Series: Breathe, #1.
Author: Sarah Crossan.
Publication Date: October 2nd, 2012.
Format: Paperback, 384 pages.
Source: Provided By Publisher.
When oxygen levels plunge in a treeless world, a state lottery decides which lucky few will live inside the Pod. Everyone else will slowly suffocate. Years after the Switch, life inside the Pod has moved on. A poor Auxiliary class cannot afford the oxygen tax which supplies extra air for running, dancing and sports. The rich Premiums, by contrast, are healthy and strong. Anyone who opposes the regime is labelled a terrorist and ejected from the Pod to die.
Sixteen-year-old Alina is part of the secret resistance, but when a mission goes wrong she is forced to escape from the Pod. With only two days of oxygen in her tank, she too faces the terrifying prospect of death by suffocation. Her only hope is to find the mythical Grove, a small enclave of trees protected by a hardcore band of rebels. Does it even exist, and if so, what or who are they protecting the trees from? A dystopian thriller about courage and freedom, with a love story at its heart.
The world is in disrepair. Global warming has devastated the entire planet and the humans have cut down all the trees as the population grew. The seas have been polluted and destroyed and the oxygen levels are incredibly low. The remaining survivors have found a way to survive; Pod’s have been erected around the globe by the Corporation Breathe. Inside the Pod’s, the survivors breathe in clean and clear air, although it’s limited. You can’t run, dance, sing or do anything that’ll use up extra oxygen if you’re an “Auxiliary” – a person who is as low down on the totem pole as you can get. These people have to pay for their air, and get taxed if they use more than their daily allowance.
Premiums however, don’t have to pay for their air – these people are right at the top and as rich as can be. The Premiums can do whatever they like, and are treated with respect. Our story follows three teenagers who venture out of the pod; Quinn, who is a Premium, Bea; Quinn’s best friend who is an Auxiliary and Alina; who’s part of the Resistance. Together, with only two days worth of air strapped in tanks to their backs, the three try to work together to save the rest of the people in the Pod from the Breathe Corporation.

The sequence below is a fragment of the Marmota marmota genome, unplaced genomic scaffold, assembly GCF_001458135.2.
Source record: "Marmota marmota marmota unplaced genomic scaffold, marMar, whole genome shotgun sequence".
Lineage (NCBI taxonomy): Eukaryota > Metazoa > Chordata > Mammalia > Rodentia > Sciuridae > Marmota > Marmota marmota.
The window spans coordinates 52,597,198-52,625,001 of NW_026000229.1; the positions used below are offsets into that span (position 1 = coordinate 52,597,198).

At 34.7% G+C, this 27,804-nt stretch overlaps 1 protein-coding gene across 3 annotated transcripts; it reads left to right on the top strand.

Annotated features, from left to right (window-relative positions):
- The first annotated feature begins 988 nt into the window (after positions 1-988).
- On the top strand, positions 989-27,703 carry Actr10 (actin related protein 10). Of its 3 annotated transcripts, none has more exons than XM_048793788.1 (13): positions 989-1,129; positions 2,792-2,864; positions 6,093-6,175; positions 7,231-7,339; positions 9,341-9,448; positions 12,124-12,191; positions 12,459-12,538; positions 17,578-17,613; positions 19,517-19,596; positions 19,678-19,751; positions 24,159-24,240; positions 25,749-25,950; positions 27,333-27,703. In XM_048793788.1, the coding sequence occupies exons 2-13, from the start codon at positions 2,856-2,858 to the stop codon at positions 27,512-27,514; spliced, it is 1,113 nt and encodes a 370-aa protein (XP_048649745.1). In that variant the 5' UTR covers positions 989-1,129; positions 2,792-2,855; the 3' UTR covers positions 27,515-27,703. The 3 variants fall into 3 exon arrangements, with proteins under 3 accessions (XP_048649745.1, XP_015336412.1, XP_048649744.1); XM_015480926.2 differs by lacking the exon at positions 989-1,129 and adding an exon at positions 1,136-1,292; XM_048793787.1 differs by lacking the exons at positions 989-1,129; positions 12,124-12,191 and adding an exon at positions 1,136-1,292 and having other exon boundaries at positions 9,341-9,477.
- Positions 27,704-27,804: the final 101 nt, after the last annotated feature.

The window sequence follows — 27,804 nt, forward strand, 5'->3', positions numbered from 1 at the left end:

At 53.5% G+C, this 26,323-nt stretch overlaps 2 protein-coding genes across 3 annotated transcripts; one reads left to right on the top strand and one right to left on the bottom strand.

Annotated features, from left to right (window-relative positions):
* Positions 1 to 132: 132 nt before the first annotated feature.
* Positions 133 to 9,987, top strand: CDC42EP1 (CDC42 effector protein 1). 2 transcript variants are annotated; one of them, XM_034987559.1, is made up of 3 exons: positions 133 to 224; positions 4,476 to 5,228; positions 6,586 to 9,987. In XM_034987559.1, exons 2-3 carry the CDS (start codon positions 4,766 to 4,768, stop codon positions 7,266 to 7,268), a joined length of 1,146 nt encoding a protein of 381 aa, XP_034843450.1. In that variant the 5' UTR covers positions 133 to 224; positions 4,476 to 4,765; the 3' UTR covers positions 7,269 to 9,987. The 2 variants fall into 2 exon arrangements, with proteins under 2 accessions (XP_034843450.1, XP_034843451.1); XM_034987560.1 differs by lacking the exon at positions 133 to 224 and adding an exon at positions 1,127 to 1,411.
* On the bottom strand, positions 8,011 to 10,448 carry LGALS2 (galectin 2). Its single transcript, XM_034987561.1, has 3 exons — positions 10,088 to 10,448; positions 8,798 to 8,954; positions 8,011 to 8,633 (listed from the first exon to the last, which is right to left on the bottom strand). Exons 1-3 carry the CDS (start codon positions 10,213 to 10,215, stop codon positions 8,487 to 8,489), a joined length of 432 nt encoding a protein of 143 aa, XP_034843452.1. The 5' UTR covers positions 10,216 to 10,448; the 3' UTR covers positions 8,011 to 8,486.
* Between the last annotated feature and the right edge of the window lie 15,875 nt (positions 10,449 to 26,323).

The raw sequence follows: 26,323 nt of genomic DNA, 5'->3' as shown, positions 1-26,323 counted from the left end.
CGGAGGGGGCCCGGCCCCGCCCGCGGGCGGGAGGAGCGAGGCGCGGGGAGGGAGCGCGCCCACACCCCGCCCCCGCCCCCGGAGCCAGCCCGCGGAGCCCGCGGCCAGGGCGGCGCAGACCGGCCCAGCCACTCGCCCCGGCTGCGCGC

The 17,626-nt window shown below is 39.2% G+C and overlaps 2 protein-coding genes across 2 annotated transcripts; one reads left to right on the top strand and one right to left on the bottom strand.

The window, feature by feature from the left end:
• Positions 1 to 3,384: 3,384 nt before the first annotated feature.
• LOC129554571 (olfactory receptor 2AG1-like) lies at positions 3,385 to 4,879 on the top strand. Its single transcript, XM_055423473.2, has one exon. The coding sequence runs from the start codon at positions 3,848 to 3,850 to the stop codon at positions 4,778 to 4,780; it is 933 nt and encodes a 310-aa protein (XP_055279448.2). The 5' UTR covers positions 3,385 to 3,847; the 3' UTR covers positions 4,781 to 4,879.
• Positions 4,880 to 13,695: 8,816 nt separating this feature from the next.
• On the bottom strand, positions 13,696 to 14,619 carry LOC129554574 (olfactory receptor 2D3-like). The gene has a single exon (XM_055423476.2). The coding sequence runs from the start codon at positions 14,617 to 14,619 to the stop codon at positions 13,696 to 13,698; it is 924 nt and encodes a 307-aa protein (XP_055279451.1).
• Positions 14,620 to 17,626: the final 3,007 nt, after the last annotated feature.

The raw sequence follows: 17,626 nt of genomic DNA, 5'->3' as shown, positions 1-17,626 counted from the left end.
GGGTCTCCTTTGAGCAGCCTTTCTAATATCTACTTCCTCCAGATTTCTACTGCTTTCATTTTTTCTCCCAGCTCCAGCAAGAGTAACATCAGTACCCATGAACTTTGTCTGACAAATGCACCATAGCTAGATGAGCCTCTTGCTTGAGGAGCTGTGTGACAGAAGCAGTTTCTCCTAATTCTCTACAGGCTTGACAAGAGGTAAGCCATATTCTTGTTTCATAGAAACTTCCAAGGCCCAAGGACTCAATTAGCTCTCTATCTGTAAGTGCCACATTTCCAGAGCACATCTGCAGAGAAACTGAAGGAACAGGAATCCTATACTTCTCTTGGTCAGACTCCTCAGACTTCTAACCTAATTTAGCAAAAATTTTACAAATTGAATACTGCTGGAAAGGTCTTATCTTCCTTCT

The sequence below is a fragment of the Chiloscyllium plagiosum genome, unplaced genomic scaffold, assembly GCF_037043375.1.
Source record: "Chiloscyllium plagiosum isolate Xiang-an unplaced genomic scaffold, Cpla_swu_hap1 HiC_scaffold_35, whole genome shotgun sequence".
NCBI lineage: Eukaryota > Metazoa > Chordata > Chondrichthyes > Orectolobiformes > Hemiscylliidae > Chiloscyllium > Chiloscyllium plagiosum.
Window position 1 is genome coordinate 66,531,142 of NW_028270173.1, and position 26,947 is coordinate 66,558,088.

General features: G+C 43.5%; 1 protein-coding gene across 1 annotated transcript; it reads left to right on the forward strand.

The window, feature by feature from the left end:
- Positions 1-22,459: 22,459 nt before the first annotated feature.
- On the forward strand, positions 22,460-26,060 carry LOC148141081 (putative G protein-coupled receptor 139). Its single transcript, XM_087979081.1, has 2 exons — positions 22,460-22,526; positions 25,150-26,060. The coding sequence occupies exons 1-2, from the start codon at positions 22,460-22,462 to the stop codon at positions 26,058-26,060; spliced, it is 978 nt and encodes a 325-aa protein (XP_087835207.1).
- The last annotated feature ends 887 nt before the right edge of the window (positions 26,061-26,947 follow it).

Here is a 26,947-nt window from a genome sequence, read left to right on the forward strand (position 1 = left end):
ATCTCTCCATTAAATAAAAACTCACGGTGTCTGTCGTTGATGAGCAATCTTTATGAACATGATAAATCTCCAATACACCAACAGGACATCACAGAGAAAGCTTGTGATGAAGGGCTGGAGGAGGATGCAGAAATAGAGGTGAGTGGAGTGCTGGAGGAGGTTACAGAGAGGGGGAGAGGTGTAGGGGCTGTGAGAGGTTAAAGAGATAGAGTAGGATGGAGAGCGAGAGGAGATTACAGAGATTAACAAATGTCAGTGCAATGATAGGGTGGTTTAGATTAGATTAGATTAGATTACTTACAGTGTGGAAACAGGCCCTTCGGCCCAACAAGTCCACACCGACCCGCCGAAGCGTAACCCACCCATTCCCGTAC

Wow, this book was incredible, with such an original storyline too! At random intervals during this novel, I was a bit sceptical as to what direction it was heading in, but it always worked out – and I don’t believe it could have been written differently. The book is rather fast paced, moving from one scene to another quite quickly, building suspense and drawing it out at times. Sometimes it felt like one minute the characters were eating their dinner and the next something explodes or someone dies – but I didn’t mind this at all.
The novel is broken down into multiple view points of our three main characters; Quinn, Bea and Alina. I love reading the different characters perspectives of what’s happening and how they’re really reacting to situations around them. A lot of the time, people mask their true feelings; they could be happy on the outside, yet drowning in grief on the inside. So it’s always great to read how the other characters are actually feeling for a change, rather than a guessed analysis from another character.